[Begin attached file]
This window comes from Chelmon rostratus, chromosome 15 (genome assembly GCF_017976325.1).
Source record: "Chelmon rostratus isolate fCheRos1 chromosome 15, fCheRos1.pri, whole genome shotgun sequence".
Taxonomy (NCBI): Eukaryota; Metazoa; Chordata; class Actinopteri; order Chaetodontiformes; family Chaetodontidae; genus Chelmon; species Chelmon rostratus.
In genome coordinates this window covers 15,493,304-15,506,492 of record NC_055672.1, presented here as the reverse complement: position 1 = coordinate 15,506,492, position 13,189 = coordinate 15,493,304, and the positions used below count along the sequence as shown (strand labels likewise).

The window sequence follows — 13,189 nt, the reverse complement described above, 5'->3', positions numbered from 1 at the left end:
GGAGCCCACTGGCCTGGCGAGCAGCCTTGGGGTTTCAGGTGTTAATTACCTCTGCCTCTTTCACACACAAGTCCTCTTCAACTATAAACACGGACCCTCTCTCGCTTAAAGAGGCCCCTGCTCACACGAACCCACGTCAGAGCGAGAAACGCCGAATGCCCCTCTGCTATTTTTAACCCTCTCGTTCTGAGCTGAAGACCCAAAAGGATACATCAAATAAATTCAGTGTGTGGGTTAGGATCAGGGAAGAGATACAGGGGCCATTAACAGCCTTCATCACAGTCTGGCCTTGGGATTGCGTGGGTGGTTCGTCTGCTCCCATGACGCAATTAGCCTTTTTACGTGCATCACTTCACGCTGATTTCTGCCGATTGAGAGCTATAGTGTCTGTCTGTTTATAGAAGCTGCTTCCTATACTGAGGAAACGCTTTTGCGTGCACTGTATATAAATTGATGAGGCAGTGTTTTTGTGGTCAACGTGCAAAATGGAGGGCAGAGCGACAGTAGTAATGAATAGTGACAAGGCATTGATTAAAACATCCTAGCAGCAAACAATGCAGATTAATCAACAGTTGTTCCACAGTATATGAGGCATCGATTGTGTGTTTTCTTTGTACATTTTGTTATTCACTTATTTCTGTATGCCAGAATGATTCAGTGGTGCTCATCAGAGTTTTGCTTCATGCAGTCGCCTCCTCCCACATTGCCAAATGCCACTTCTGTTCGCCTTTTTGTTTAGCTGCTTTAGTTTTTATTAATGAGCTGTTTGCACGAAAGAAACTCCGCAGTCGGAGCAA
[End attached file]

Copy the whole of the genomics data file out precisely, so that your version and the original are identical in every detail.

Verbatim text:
This window comes from Chelmon rostratus, chromosome 15 (genome assembly GCF_017976325.1).
Source record: "Chelmon rostratus isolate fCheRos1 chromosome 15, fCheRos1.pri, whole genome shotgun sequence".
Taxonomy (NCBI): Eukaryota; Metazoa; Chordata; class Actinopteri; order Chaetodontiformes; family Chaetodontidae; genus Chelmon; species Chelmon rostratus.
In genome coordinates this window covers 15,493,304-15,506,492 of record NC_055672.1, presented here as the reverse complement: position 1 = coordinate 15,506,492, position 13,189 = coordinate 15,493,304, and the positions used below count along the sequence as shown (strand labels likewise).

The window sequence follows — 13,189 nt, the reverse complement described above, 5'->3', positions numbered from 1 at the left end:
GGAGCCCACTGGCCTGGCGAGCAGCCTTGGGGTTTCAGGTGTTAATTACCTCTGCCTCTTTCACACACAAGTCCTCTTCAACTATAAACACGGACCCTCTCTCGCTTAAAGAGGCCCCTGCTCACACGAACCCACGTCAGAGCGAGAAACGCCGAATGCCCCTCTGCTATTTTTAACCCTCTCGTTCTGAGCTGAAGACCCAAAAGGATACATCAAATAAATTCAGTGTGTGGGTTAGGATCAGGGAAGAGATACAGGGGCCATTAACAGCCTTCATCACAGTCTGGCCTTGGGATTGCGTGGGTGGTTCGTCTGCTCCCATGACGCAATTAGCCTTTTTACGTGCATCACTTCACGCTGATTTCTGCCGATTGAGAGCTATAGTGTCTGTCTGTTTATAGAAGCTGCTTCCTATACTGAGGAAACGCTTTTGCGTGCACTGTATATAAATTGATGAGGCAGTGTTTTTGTGGTCAACGTGCAAAATGGAGGGCAGAGCGACAGTAGTAATGAATAGTGACAAGGCATTGATTAAAACATCCTAGCAGCAAACAATGCAGATTAATCAACAGTTGTTCCACAGTATATGAGGCATCGATTGTGTGTTTTCTTTGTACATTTTGTTATTCACTTATTTCTGTATGCCAGAATGATTCAGTGGTGCTCATCAGAGTTTTGCTTCATGCAGTCGCCTCCTCCCACATTGCCAAATGCCACTTCTGTTCGCCTTTTTGTTTAGCTGCTTTAGTTTTTATTAATGAGCTGTTTGCACGAAAGAAACTCCGCAGTCGGAGCAA